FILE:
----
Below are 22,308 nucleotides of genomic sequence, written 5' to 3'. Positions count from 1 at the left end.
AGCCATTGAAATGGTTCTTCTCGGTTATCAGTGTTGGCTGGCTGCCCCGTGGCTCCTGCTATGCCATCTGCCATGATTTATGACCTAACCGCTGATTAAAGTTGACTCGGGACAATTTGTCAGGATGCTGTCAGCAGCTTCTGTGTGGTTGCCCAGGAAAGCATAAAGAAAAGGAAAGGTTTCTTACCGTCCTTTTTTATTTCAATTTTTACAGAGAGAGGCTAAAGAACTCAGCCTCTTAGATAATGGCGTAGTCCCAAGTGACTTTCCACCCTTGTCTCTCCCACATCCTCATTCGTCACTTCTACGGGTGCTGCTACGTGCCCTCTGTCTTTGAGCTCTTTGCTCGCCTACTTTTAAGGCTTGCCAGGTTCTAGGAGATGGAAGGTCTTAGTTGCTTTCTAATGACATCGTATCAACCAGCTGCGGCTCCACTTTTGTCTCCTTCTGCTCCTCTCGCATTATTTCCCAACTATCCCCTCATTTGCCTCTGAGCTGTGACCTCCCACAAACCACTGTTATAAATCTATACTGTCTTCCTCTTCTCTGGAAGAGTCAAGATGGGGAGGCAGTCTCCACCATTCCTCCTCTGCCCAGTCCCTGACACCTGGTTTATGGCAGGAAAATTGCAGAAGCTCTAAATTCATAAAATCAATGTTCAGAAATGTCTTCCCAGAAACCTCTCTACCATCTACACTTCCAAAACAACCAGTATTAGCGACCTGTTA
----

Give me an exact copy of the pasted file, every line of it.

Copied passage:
Below are 22,308 nucleotides of genomic sequence, written 5' to 3'. Positions count from 1 at the left end.
AGCCATTGAAATGGTTCTTCTCGGTTATCAGTGTTGGCTGGCTGCCCCGTGGCTCCTGCTATGCCATCTGCCATGATTTATGACCTAACCGCTGATTAAAGTTGACTCGGGACAATTTGTCAGGATGCTGTCAGCAGCTTCTGTGTGGTTGCCCAGGAAAGCATAAAGAAAAGGAAAGGTTTCTTACCGTCCTTTTTTATTTCAATTTTTACAGAGAGAGGCTAAAGAACTCAGCCTCTTAGATAATGGCGTAGTCCCAAGTGACTTTCCACCCTTGTCTCTCCCACATCCTCATTCGTCACTTCTACGGGTGCTGCTACGTGCCCTCTGTCTTTGAGCTCTTTGCTCGCCTACTTTTAAGGCTTGCCAGGTTCTAGGAGATGGAAGGTCTTAGTTGCTTTCTAATGACATCGTATCAACCAGCTGCGGCTCCACTTTTGTCTCCTTCTGCTCCTCTCGCATTATTTCCCAACTATCCCCTCATTTGCCTCTGAGCTGTGACCTCCCACAAACCACTGTTATAAATCTATACTGTCTTCCTCTTCTCTGGAAGAGTCAAGATGGGGAGGCAGTCTCCACCATTCCTCCTCTGCCCAGTCCCTGACACCTGGTTTATGGCAGGAAAATTGCAGAAGCTCTAAATTCATAAAATCAATGTTCAGAAATGTCTTCCCAGAAACCTCTCTACCATCTACACTTCCAAAACAACCAGTATTAGCGACCTGTTA